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Tuesday, July 5, 2022
SAN SEBASTIÁN, Spain, Sep 20 2010 (IPS) - Spain is one of the world's leading producers of photovoltaic energy, with installed potential of 3,200 megawatts.
“The unresolved issue of Spanish industry, and an instrument for overcoming the crisis, is the export of goods, services and capital,” reads a statement from Grupo Unisolar, an enterprise dedicated, as its name suggests, to solar energy. The Madrid-based firm says it is focusing on Latin America, where there is a demand for “knowledge, financing and experience in legislation and regulation.”
Unisolar already exports to Chile, and is beginning trade negotiations with Colombia and Guatemala. It sells manufacturing technology and the associated specialized equipment, components and systems.
Another Spanish company, with a presence in Chile since 1987, is Abengoa, with its solar and wind energy projects. The firm hit the front pages of newspapers when U.S. President Barack Obama approved a federal loan guarantee of 1.45 billion dollars to build a thermosolar energy plant in the southwestern state of Arizona — a project entrusted to the company.
“Last year, Spain's photovoltaic industry exported 75 percent of its production, mostly to Germany. But Latin America continues to have marginal weight because of the lack of policies of support for the systems connected to the network,” said Tomás Díaz, public relations director of the Association of the Photovoltaic Industry, a group of 474 companies.
“Some countries, like Peru, or lagging further behind, like Mexico, are beginning to implement such policies, but they are still not enough to create a photovoltaic market,” Díaz explained to Tierramérica.
Renewable energy sources represented 62 percent of new electrical production capacity in the European Union in 2009, an improvement on 57 percent in 2008, according to a Jul. 5 report from the European Commission, the EU's executive body.
The solar sector is on the rise. According to the Association of the European Photovoltaic Industry Association, dedicated to direct conversion of light energy into electricity, this sector aims to supply 12 percent of Europe's electricity by 2020.
And Spain is one of the world leaders in photovoltaic energy, with installed capacity estimated at 3,200 megawatts, coming in second to Germany's 3,850 megawatts.
The Abu Dhabi-based consortium Masdar chose Abengoa Solar, along with France's Total, to build and operate the Middle East's largest solar energy plant. Meanwhile, Masdar and the company SENER set up a joint enterprise, Terresol Energy, to build and operate concentrated solar energy plants around the world, a technology that uses lenses or mirrors to focus light onto a small photovoltaic surface.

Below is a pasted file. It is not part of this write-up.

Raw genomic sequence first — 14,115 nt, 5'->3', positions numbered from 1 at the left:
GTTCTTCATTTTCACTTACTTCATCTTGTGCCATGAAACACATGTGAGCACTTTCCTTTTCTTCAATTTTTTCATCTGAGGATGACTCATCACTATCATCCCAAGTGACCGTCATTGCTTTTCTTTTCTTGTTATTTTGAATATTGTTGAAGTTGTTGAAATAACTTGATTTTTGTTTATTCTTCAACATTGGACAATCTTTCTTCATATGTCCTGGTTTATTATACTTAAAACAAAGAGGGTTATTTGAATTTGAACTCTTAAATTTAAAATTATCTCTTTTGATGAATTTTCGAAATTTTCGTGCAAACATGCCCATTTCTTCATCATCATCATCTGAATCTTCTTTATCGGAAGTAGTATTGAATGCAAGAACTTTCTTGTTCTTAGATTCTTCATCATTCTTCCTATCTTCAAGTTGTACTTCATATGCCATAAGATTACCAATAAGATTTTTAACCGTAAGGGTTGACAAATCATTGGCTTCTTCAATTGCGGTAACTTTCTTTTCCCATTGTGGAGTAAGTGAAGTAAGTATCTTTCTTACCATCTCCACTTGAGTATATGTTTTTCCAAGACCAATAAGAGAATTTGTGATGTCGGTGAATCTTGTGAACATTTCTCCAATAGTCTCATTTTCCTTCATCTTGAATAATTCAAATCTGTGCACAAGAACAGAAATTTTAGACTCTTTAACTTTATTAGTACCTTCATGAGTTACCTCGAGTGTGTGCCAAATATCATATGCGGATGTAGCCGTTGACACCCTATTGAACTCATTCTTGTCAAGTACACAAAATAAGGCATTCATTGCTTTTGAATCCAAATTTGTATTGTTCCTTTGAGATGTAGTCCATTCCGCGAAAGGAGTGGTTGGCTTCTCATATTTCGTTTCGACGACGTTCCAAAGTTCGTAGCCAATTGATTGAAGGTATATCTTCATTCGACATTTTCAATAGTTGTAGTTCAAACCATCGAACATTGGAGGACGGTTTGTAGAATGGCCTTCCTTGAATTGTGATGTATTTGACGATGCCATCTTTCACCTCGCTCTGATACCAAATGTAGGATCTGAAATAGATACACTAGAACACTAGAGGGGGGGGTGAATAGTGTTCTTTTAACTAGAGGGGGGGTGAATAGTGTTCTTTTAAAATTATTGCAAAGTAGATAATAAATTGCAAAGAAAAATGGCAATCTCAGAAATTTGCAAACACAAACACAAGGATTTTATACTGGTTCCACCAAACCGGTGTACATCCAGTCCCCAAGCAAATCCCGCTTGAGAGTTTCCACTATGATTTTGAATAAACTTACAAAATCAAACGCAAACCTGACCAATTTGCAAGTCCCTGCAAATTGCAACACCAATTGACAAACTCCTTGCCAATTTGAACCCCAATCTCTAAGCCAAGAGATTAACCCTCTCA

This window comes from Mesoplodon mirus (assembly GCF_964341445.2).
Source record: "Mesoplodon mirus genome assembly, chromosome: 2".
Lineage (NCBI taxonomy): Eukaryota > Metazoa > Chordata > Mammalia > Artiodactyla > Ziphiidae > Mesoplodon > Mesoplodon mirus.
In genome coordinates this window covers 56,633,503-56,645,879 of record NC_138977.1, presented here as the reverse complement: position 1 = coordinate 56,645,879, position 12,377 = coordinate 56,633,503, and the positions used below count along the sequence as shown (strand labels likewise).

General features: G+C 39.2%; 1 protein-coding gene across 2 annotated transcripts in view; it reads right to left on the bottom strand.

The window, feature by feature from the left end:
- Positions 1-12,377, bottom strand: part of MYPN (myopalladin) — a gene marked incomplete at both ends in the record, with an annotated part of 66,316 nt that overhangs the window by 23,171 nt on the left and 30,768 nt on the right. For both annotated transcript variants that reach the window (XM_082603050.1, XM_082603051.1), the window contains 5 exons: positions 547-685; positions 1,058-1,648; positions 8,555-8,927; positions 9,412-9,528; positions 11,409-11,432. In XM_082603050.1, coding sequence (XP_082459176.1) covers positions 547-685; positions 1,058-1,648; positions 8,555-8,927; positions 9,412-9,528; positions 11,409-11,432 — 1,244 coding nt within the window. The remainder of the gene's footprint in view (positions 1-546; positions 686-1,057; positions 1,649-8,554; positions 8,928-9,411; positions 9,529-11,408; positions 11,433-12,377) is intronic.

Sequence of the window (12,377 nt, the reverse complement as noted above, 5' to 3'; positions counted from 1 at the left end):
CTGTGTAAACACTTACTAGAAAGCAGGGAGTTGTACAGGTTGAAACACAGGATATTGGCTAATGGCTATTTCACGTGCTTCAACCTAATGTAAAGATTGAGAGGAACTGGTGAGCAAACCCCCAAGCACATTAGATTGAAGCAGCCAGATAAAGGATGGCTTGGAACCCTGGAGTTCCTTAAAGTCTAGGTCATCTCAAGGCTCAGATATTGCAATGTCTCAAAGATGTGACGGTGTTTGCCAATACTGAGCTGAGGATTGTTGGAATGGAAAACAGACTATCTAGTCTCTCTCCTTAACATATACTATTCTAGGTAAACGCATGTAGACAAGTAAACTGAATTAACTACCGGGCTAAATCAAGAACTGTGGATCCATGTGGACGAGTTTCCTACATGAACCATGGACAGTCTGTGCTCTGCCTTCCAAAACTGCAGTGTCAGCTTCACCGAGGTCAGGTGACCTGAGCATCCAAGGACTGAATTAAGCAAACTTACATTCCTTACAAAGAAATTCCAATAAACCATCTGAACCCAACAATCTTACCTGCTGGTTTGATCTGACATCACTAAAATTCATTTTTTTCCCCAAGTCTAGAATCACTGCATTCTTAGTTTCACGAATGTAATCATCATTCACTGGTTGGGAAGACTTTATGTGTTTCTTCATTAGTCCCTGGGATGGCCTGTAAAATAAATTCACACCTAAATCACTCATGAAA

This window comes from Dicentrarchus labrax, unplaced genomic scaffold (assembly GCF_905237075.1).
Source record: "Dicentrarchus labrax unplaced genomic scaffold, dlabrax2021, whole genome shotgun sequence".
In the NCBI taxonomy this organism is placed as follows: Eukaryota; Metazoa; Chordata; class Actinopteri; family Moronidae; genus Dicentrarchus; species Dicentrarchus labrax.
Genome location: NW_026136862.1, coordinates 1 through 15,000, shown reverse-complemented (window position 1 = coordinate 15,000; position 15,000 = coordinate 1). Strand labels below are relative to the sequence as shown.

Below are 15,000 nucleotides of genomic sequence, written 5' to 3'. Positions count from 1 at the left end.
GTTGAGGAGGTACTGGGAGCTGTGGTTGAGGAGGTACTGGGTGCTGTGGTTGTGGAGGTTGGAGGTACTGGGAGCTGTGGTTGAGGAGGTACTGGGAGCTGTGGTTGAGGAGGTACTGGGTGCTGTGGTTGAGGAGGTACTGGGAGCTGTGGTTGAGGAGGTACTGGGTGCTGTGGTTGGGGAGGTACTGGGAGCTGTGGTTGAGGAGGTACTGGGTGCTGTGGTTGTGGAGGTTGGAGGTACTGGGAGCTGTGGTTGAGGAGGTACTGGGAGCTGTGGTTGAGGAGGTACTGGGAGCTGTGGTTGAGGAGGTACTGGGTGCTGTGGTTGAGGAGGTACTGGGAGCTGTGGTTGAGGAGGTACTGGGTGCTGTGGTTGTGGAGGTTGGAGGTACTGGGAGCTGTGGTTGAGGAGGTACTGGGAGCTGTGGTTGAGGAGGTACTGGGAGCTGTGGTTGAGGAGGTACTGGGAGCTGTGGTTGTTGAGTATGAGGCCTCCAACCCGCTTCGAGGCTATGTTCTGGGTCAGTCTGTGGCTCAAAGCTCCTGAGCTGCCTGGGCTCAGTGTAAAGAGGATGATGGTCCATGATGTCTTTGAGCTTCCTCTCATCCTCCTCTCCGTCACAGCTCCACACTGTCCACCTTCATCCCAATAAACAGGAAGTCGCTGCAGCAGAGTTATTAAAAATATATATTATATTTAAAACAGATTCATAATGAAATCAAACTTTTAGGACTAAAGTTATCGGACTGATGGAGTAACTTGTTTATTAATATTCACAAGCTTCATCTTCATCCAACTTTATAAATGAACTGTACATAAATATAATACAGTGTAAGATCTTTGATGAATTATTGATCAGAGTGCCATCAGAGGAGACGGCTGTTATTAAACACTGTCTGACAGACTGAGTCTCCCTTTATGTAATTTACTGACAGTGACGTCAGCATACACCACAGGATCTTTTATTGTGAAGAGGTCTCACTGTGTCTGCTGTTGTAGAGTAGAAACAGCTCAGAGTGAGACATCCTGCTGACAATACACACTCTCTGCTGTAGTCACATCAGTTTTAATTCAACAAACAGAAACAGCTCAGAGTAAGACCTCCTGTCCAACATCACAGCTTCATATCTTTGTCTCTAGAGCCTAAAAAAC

A study presented Dec. 1, 2009, by the consulting firm Deloitte states that the economic impact of the renewable energy sector on Spain's gross domestic product (GDP) reached nearly 12 billion dollars in 2008, or about 0.67 percent of GDP. Renewable energy sources in Latin America amount to 29 percent of the total of primary energy supply, which the Global Energy Network Institute said in a 2009 report “seems quite impressive in comparison to the 5.7 percent share of renewables in the countries of the Organization for Economic Cooperation and Development (OECD).”
However, the report continues, “the situation is not as good as it seems.” Based on data from the International Energy Agency, Latin America's renewable energy sector is almost completely dominated by hydroelectric and biofuel sources.
“Included in those numbers are big hydroelectric dams, traditional uses of biomass (such as burning firewood), which truly reflect the region's poverty and not positive data on sustainable energy,” said Díaz.
The conclusion of the Global Energy Network Institute is that, besides hydroelectric and biofuels, “there is enough potential to expand greatly the other renewables in Latin America.”
What do the Spanish companies have to offer?
“Spain has had extraordinary development (in renewable energy sources), which has placed it among the world's leaders. All of the knowledge and resources, if not utilized in the domestic market due to regulatory problems or restrictions, the stronger companies are going to utilize abroad,” an energy analyst told Tierramérica.
According to Díaz, photovoltaic energy “is appropriate for applications isolated from the network and in projects of rural electrification, for large plants of centralized production, and for its deployment in cities following a model of distributed generation… No other source offers such an array of options.”
In his opinion, the Spanish companies “can make us of the gigantic renewable energy sources of (South America's) Southern Cone: the planet's maximum irradiation in the Andes for solar energy, exceptional winds in Patagonia, and the opportunity for rural development with energy crops.”
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